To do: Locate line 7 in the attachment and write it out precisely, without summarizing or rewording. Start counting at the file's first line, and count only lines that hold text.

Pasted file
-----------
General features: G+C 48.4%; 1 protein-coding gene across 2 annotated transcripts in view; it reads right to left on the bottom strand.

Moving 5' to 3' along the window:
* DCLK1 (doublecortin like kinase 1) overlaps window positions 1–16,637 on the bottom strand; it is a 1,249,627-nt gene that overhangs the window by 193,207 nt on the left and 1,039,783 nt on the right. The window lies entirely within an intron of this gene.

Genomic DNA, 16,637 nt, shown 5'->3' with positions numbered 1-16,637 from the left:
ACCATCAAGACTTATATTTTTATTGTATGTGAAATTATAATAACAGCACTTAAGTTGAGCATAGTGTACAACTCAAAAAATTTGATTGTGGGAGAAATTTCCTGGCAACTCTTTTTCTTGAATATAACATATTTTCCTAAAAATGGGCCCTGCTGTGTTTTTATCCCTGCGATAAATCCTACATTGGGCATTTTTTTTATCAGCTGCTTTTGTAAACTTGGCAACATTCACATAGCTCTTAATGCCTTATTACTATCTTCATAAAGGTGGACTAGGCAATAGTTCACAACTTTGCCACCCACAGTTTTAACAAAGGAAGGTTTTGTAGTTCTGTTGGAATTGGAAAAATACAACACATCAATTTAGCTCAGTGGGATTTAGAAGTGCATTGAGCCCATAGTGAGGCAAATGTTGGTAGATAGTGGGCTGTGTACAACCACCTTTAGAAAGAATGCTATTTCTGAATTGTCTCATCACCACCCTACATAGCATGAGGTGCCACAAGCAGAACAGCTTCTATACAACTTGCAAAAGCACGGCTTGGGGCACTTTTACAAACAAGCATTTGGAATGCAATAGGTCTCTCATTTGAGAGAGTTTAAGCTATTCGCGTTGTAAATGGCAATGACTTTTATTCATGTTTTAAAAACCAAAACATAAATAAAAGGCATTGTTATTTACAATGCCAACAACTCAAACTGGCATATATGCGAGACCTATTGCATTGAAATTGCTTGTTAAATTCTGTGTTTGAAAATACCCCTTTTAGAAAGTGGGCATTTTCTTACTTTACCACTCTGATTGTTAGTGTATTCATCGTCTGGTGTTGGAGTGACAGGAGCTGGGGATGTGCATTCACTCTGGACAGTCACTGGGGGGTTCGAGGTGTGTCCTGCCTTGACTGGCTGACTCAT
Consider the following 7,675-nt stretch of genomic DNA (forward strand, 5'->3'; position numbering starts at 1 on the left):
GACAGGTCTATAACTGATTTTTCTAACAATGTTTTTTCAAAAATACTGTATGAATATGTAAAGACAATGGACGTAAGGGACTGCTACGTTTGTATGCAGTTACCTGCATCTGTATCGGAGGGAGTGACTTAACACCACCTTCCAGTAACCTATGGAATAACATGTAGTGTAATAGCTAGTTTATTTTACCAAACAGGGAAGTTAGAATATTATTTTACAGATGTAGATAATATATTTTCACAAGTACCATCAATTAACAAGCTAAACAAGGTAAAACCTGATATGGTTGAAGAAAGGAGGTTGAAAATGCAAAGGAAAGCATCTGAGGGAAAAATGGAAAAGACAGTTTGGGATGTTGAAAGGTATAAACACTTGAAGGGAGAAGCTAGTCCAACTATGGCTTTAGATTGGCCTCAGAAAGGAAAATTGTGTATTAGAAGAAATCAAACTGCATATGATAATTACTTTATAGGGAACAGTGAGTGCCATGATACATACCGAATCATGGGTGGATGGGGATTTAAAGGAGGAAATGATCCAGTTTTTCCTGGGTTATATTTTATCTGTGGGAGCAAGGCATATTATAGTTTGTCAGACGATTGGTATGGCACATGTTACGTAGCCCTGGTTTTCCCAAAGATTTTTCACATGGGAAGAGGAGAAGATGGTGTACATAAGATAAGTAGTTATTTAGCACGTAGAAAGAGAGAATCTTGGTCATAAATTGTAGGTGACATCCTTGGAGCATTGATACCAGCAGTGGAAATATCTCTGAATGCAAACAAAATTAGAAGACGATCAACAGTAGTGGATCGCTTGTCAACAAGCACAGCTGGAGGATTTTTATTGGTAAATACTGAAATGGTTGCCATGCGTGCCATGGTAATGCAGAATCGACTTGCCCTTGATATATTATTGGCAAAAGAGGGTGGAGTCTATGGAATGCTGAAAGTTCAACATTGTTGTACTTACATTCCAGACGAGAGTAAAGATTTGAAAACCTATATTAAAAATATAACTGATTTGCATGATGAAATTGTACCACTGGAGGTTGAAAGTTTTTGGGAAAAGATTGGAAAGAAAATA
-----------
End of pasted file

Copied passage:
GACAGGTCTATAACTGATTTTTCTAACAATGTTTTTTCAAAAATACTGTATGAATATGTAAAGACAATGGACGTAAGGGACTGCTACGTTTGTATGCAGTTACCTGCATCTGTATCGGAGGGAGTGACTTAACACCACCTTCCAGTAACCTATGGAATAACATGTAGTGTAATAGCTAGTTTATTTTACCAAACAGGGAAGTTAGAATATTATTTTACAGATGTAGATAATATATTTTCACAAGTACCATCAATTAACAAGCTAAACAAGGTAAAACCTGATATGGTTGAAGAAAGGAGGTTGAAAATGCAAAGGAAAGCATCTGAGGGAAAAATGGAAAAGACAGTTTGGGATGTTGAAAGGTATAAACACTTGAAGGGAGAAGCTAGTCCAACTATGGCTTTAGATTGGCCTCAGAAAGGAAAATTGTGTATTAGAAGAAATCAAACTGCATATGATAATTACTTTATAGGGAACAGTGAGTGCCATGATACATACCGAATCATGGGTGGATGGGGATTTAAAGGAGGAAATGATCCAGTTTTTCCTGGGTTATATTTTATCTGTGGGAGCAAGGCATATTATAGTTTGTCAGACGATTGGTATGGCACATGTTACGTAGCCCTGGTTTTCCCAAAGATTTTTCACATGGGAAGAGGAGAAGATGGTGTACATAAGATAAGTAGTTATTTAGCACGTAGAAAGAGAGAATCTTGGTCATAAATTGTAGGTGACATCCTTGGAGCATTGATACCAGCAGTGGAAATATCTCTGAATGCAAACAAAATTAGAAGACGATCAACAGTAGTGGATCGCTTGTCAACAAGCACAGCTGGAGGATTTTTATTGGTAAATACTGAAATGGTTGCCATGCGTGCCATGGTAATGCAGAATCGACTTGCCCTTGATATATTATTGGCAAAAGAGGGTGGAGTCTATGGAATGCTGAAAGTTCAACATTGTTGTACTTACATTCCAGACGAGAGTAAAGATTTGAAAACCTATATTAAAAATATAACTGATTTGCATGATGAAATTGTACCACTGGAGGTTGAAAGTTTTTGGGAAAAGATTGGAAAGAAAATA